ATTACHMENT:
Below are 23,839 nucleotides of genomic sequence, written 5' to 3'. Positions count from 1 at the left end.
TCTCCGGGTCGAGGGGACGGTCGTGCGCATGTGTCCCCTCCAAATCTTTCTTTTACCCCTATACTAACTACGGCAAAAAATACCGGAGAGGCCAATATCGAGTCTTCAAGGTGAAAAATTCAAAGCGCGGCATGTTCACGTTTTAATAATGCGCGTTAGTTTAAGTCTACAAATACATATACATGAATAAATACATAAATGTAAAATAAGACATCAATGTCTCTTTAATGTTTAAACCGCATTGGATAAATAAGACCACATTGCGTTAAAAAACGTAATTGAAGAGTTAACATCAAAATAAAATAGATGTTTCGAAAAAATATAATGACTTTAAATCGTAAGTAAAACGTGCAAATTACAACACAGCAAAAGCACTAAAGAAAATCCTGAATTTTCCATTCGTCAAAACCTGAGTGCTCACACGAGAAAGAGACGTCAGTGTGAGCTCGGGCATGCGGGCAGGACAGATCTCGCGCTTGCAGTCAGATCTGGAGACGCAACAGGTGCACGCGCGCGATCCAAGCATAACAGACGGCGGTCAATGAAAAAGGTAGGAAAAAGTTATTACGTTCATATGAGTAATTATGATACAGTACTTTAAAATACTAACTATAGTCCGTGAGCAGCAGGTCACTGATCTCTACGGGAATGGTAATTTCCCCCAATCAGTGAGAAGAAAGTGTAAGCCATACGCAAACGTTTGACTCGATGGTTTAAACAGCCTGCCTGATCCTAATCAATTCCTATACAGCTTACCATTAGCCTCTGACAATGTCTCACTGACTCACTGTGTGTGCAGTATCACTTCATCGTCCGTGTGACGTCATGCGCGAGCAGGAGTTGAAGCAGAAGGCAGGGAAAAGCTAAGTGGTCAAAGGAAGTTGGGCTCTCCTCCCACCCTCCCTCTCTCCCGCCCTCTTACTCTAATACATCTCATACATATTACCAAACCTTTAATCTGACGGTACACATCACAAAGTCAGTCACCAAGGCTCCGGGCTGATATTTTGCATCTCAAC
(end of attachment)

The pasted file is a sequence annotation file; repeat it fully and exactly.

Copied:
Below are 23,839 nucleotides of genomic sequence, written 5' to 3'. Positions count from 1 at the left end.
TCTCCGGGTCGAGGGGACGGTCGTGCGCATGTGTCCCCTCCAAATCTTTCTTTTACCCCTATACTAACTACGGCAAAAAATACCGGAGAGGCCAATATCGAGTCTTCAAGGTGAAAAATTCAAAGCGCGGCATGTTCACGTTTTAATAATGCGCGTTAGTTTAAGTCTACAAATACATATACATGAATAAATACATAAATGTAAAATAAGACATCAATGTCTCTTTAATGTTTAAACCGCATTGGATAAATAAGACCACATTGCGTTAAAAAACGTAATTGAAGAGTTAACATCAAAATAAAATAGATGTTTCGAAAAAATATAATGACTTTAAATCGTAAGTAAAACGTGCAAATTACAACACAGCAAAAGCACTAAAGAAAATCCTGAATTTTCCATTCGTCAAAACCTGAGTGCTCACACGAGAAAGAGACGTCAGTGTGAGCTCGGGCATGCGGGCAGGACAGATCTCGCGCTTGCAGTCAGATCTGGAGACGCAACAGGTGCACGCGCGCGATCCAAGCATAACAGACGGCGGTCAATGAAAAAGGTAGGAAAAAGTTATTACGTTCATATGAGTAATTATGATACAGTACTTTAAAATACTAACTATAGTCCGTGAGCAGCAGGTCACTGATCTCTACGGGAATGGTAATTTCCCCCAATCAGTGAGAAGAAAGTGTAAGCCATACGCAAACGTTTGACTCGATGGTTTAAACAGCCTGCCTGATCCTAATCAATTCCTATACAGCTTACCATTAGCCTCTGACAATGTCTCACTGACTCACTGTGTGTGCAGTATCACTTCATCGTCCGTGTGACGTCATGCGCGAGCAGGAGTTGAAGCAGAAGGCAGGGAAAAGCTAAGTGGTCAAAGGAAGTTGGGCTCTCCTCCCACCCTCCCTCTCTCCCGCCCTCTTACTCTAATACATCTCATACATATTACCAAACCTTTAATCTGACGGTACACATCACAAAGTCAGTCACCAAGGCTCCGGGCTGATATTTTGCATCTCAAC